1. Arriving at a sound method of distinguishing heiween right and m,rong is infinitely beyond the capacity of sinful men! If we consult the opinions of men in an effort to measure moral worth, we will be lost in a sea of contradiction and weakness. Jeremiah reminds us that, “the way of man is not in himself; it is no, in man that walketh to direct his steps” (10:23). Man needs moral guidance, but “in himself” cannot accuralely respond to that basic need. God can, and does !hrough His Son, Jesus Christ (Matt. 17:1-5; 28:18-20; Heb. 1:14; Col. 2:8; Eph. 2:10; Phil. 1:11). Harry Emerson Fosdick, Preston Bradley and Ann Landers are noi qualified to propose any kind of moral plan, but CHRIST IS! Follow Him.
2. Human plans of “righleousness” are self-serving. A basic question we need to answer is whether the moral standards we promote are actually encouraging and sirengthening our own selfish appetites and impulses (notice the prominence of “you” in Fosdick’s plan)! The ,ru!li is, men who have sinned will be inclined to think in terms of self. For this reason, Christ calls upon sinners to deny self (Matt. 16:24-26). Could we practice self-denial while following the Fosdick plan? And, does Fosdick really know what is best for man? That brings us to our next point. . . .
3. Fosdicks plan exciudes God! Under point one he observes, “Never mind what anyone else has to say.” He might well have said, “Never mind what God has to say,” because that is exactly what he did! But God has a plan. The gospel of Christ is God’s plan for making men right through obedient faith (Rom. 1:16,17) – and right men and women (Christians) will be able to make right moral decisions. This is so because, “His divine power has given us everything we need for life and godliness through our knowledge of him who called us by his own glory and goodness. Through these he has given us his very great and precious promises, so that through them vou may participate in the divine nature and escape the corruption in the world caused by evil desire” (2 Pet. 1:3,4 in New International Version). God has given us “everything we need,” so who needs Fosdick’s plan?
4. He fails to exalt the example of Christ. In fact, he assigns no importance to the example of Christ by excluding such from his discussion of how to arrive at “hat is right! Point five says: “Pretend for a moment that it is the problem of the person you most admire. Ask yourself, ‘How would THAT person handle it’?” But, fortunately, we do not need to rely upon the examples of imperfect men (remember, Fosdick is a humanist!). Christ “is the only man who ever perfectly discerned every problem and every issue of life. He ‘was in all points tempted like as we are, yet without sin”? (Heb. 4:15). The devil and all his friends, the combined forces of the opposition, hounded him, tested him, tried him, tempted him, persecuted him and crucified him, but he was able to take everything they could hand out, answering every question and handling every matter and every circumstance with perfection. To the extent we follow the principles Christ laid down, we shall be wise discerners” (Quoted from The Christian’s Everyday Problems, by Leroy Brownlow, page 24).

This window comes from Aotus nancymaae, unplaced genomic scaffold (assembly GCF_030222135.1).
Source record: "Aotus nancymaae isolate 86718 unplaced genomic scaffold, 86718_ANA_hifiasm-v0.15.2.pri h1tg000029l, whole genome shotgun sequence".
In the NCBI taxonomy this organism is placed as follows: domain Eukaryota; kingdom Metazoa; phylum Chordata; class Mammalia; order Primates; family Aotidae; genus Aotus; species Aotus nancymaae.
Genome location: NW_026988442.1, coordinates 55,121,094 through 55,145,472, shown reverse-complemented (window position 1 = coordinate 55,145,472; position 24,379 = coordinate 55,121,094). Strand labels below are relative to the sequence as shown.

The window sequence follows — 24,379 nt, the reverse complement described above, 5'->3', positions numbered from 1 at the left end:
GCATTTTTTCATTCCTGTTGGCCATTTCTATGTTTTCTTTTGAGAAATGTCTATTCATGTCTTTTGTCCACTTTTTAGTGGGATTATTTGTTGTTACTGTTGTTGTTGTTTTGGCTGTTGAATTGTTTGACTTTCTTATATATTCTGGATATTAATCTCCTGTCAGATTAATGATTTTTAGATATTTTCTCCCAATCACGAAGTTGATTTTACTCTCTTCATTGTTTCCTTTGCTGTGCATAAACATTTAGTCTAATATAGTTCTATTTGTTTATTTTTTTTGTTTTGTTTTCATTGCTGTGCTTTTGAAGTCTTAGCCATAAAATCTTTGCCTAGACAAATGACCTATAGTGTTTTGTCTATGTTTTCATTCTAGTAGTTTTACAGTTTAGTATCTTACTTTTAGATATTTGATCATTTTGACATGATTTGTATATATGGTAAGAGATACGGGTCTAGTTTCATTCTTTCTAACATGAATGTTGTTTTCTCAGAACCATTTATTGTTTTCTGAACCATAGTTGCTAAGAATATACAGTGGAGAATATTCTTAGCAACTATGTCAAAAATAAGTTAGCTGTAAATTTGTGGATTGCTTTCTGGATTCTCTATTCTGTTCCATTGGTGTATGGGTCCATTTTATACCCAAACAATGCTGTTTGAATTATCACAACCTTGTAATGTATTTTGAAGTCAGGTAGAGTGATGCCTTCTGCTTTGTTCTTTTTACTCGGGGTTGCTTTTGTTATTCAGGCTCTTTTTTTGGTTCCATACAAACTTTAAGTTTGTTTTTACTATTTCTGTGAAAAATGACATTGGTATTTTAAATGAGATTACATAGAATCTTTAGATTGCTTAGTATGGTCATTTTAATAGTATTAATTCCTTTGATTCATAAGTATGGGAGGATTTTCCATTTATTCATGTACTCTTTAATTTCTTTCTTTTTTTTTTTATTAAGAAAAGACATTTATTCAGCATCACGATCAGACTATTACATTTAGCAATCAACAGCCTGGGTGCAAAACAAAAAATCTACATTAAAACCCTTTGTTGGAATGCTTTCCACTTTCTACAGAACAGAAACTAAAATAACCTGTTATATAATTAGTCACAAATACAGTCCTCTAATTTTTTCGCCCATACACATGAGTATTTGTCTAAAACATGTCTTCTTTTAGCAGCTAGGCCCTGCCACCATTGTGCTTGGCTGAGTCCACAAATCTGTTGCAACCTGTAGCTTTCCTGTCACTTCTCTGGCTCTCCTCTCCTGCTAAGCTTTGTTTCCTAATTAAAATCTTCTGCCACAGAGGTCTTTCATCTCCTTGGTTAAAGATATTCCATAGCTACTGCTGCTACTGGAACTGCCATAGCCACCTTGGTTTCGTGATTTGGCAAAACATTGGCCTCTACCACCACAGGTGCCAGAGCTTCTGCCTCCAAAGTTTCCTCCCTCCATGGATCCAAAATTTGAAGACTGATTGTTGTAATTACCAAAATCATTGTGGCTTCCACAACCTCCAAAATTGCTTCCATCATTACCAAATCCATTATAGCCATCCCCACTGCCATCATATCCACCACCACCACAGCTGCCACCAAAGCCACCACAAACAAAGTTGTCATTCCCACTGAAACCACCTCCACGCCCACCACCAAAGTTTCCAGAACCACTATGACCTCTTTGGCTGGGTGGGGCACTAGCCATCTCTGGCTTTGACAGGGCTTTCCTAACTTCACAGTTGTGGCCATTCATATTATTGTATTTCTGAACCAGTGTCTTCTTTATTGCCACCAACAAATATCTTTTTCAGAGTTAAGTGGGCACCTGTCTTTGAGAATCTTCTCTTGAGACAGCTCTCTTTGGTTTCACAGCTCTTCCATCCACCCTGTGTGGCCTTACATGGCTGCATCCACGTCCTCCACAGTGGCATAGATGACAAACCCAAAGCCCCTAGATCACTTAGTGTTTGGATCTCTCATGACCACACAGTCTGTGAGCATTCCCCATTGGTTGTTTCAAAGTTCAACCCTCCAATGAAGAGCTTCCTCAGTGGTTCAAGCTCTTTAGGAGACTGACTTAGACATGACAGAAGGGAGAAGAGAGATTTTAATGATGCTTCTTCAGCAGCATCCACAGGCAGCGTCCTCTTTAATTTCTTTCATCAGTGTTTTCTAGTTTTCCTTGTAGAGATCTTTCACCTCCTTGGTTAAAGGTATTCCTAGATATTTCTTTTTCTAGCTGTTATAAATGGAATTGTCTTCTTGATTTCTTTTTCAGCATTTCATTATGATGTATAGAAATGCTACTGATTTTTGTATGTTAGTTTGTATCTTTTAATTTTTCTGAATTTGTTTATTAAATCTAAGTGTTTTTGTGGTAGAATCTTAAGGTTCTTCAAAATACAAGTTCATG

Other observations could be mentioned, but these are deemed sufficient to demonstrate the godless humanism characteristic of modernists such as Harry Emerson Fosdick. How unwise to place our confidence in such men! Our faith “should not stand in the wisdom of men, but in the power of God” (1 Cor. 2:5). “Therefore, my Christian brothers, fix your thoughts on Jesus, the Messenger and High Priest whom we profess to follow” (Heb. 3:1, Williams’ Translation).
Beneath all the verbal nonsense and technicalities, there are only two moral alternatives to which we can pledge loyalty: ONE IS HUMAN, THE OTHER DIVINE! Either we will respect the standards set by our Creator in determining what is right and wrong, or we will formulate our own. Which will it be? Dear Ann Landers, or Dear God?
Truth Magazine XX: 46, pp. 733-734
November 18, 1976